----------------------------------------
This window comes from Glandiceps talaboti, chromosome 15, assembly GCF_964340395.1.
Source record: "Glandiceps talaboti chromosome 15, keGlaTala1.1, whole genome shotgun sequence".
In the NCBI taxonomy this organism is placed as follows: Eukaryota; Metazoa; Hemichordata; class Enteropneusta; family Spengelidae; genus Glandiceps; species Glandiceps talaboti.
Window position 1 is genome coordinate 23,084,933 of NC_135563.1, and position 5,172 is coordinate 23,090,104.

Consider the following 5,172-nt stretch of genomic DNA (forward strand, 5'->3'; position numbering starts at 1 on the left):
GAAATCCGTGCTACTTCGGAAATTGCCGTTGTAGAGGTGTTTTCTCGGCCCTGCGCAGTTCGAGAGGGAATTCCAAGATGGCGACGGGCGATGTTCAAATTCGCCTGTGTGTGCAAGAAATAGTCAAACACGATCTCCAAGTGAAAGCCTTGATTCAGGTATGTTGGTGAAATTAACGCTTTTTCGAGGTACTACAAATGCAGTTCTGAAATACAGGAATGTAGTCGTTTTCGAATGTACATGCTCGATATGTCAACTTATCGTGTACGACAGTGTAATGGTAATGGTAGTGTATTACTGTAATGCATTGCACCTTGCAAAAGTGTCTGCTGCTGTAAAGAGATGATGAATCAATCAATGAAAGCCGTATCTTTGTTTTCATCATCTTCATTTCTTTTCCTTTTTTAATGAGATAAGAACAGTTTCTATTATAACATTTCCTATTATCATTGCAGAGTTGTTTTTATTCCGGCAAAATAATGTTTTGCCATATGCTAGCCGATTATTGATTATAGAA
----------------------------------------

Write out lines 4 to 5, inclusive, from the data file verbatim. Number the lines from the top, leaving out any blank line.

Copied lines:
Window position 1 is genome coordinate 23,084,933 of NC_135563.1, and position 5,172 is coordinate 23,090,104.

Consider the following 5,172-nt stretch of genomic DNA (forward strand, 5'->3'; position numbering starts at 1 on the left):